c. 1400 Kabir, Vaishnavite, a reformer who had both Muslim and Hindu followers, was born. His Hindi songs have remained immensely popular.
1449 Shankaradeva, an important Assamese reformer and composer who emphasized music as worship, forbade temple ritual, and converted the bulk of the population of Northeast India to devotional Vaishnavism, was born.
1450 Mirabai (1450–1547), a Vaishnavite Rajput princess-saint devoted to Lord Krishna, was born.
1473 Vallabhacharya (1473–1531), a saint who taught pushtimarga, “path of grace,” was born.
1486 Chaitanya (1486–1533), the Bengali founder of popular Vaishnavite sect that proclaimed Krishna as Supreme God and emphasized group chanting and dancing, was born.
1526 The Muslim conqueror, Babur (1483–1530), occupied Delhi and founded the Indian Mughal Empire (1526–1761).
1532 Monk-poet, Tulsidas (1532–1623), author of Ramcharitmanasa (1574–77) (based on Ramayana), which significantly advanced worship of Rama, was born.
1556 Akbar (1542–1605), grandson of Babur, became the third Mughal emperor, promoting religious tolerance.
1600 A royal charter formed the East India Company, setting in motion a process that ultimately resulted in the subjugation of India under British rule.
1608 Tukaram (1608–1649), saint famed for his poems to Krishna was born. He is considered greatest Marathi spiritual composer.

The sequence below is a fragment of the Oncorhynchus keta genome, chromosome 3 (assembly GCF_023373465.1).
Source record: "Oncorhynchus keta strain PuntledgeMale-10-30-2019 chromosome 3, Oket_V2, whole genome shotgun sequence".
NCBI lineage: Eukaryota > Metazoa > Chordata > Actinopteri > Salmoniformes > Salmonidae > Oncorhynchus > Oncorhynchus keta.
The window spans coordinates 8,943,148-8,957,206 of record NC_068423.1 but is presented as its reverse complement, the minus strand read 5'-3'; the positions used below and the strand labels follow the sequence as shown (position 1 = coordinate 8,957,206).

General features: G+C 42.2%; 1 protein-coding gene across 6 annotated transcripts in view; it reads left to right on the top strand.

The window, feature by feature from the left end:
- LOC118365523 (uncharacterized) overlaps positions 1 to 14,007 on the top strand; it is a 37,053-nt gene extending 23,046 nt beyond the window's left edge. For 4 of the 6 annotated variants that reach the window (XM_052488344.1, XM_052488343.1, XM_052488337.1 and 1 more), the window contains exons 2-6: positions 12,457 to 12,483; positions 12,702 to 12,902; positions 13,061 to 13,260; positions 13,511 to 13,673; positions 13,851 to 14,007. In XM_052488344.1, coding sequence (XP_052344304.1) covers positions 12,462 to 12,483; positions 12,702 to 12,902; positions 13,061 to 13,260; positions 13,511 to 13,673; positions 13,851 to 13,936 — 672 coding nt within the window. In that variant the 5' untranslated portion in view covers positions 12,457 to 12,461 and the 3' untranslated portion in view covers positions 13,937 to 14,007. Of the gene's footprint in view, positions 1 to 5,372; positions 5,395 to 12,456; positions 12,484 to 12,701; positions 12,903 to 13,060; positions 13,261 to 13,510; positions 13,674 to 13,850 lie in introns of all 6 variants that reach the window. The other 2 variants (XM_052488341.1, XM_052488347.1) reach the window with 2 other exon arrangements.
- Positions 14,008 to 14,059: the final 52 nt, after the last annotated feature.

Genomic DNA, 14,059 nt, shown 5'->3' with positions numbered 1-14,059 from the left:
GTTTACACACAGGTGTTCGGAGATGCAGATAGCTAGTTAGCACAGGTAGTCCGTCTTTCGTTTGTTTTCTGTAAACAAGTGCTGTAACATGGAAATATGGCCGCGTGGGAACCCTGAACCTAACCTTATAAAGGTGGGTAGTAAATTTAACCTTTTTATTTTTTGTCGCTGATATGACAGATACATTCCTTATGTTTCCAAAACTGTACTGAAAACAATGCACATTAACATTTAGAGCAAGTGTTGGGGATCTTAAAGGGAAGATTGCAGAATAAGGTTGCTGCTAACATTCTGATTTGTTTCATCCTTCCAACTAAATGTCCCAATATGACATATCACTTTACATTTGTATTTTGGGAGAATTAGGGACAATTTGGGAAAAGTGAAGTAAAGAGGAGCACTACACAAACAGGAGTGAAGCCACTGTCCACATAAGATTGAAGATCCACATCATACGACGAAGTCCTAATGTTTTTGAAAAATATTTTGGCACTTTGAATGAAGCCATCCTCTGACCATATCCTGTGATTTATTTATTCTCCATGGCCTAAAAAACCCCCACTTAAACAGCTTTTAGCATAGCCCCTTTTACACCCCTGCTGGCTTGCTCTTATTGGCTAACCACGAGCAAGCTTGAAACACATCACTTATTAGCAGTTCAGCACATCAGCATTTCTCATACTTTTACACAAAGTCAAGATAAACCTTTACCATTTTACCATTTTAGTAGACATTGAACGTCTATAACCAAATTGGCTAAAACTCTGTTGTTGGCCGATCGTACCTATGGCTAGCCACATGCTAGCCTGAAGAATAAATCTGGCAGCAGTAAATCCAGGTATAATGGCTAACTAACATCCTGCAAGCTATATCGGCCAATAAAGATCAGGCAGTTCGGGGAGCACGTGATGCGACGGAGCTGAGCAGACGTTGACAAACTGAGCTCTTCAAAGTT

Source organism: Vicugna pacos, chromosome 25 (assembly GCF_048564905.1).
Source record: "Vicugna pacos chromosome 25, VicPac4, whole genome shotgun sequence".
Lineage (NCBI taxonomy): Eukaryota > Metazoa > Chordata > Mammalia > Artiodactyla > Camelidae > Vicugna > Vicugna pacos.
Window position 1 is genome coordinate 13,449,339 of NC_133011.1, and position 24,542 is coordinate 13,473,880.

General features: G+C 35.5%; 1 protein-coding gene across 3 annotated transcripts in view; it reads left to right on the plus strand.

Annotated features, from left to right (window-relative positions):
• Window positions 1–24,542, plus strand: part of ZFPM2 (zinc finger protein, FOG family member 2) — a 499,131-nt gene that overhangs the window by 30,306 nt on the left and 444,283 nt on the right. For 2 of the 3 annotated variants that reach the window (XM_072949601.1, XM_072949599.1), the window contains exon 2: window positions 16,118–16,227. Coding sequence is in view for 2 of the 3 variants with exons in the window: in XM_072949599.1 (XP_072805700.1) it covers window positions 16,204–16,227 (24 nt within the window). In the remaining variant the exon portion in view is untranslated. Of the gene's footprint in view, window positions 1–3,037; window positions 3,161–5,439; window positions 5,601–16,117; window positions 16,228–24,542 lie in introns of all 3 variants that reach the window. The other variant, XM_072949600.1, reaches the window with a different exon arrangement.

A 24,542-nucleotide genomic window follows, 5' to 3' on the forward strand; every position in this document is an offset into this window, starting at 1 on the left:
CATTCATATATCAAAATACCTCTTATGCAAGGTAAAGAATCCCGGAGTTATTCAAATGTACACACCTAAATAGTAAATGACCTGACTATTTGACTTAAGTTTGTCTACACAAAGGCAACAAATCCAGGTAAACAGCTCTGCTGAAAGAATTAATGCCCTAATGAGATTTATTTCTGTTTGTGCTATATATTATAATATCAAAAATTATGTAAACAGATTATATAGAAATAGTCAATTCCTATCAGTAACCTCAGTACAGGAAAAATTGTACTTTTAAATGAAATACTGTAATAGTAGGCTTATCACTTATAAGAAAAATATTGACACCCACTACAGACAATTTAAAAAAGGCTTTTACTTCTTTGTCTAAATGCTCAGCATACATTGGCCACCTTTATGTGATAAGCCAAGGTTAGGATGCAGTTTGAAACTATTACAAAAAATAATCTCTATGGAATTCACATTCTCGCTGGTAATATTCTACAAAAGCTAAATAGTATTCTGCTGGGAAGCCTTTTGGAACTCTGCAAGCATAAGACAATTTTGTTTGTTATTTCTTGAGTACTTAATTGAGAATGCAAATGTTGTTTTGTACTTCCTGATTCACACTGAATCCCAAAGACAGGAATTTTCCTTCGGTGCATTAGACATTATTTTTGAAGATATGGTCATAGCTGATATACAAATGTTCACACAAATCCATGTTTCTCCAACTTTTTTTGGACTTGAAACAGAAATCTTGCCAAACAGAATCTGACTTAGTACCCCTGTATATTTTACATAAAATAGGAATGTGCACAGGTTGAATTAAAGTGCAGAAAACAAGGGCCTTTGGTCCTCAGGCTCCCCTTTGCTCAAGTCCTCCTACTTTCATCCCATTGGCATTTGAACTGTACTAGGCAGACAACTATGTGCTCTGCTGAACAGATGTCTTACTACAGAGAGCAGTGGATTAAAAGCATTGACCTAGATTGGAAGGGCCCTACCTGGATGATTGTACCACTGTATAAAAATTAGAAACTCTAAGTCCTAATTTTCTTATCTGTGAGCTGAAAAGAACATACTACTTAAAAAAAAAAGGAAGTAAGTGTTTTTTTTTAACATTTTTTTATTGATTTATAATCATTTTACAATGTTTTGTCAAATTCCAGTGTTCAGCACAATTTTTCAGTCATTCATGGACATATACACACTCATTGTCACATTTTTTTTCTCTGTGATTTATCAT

1658 Zealous Muslim Aurangzeb (1618–1707) became Mughal emperor.
1718 Ramprasad Sen (1718–1780), one of the most famous Bengali poet-saints and worshipper of goddess Kali, was born.
1751-1800 Major victories over regional rulers in North and South India gave the British increasing control over the subcontinent.
1786 Sir William Jones used the Rig Veda term Aryan (noble) to name the parent language of Sanskrit, Greek, Latin, and Germanic tongues.
1803 The Second Anglo-Maratha War resulted in the British capture of Delhi and control of large parts of India. Ralph Waldo Emerson (1803–1882), an American poet who helped popularize Bhagavad Gita and Upanishads in the United States was born.
1824 Swami Dayananda Sarasvati (1824– 1883), founder of Arya Samaj (1875), a Hindu reformist movement stressing a return to the values and practices of the Vedas, was born.
1828 Rammohan Roy (1772–1833) founded Brahmo Samaj in Calcutta (Kolkata). Influenced by Islam and Christianity, he denounced polytheism and idol worship.
1836 Sri Paramahansa Ramakrishna (1836– 1886), God-intoxicated Bengali saint, devotee of goddess Kali, and guru of Swami Vivekananda, was born.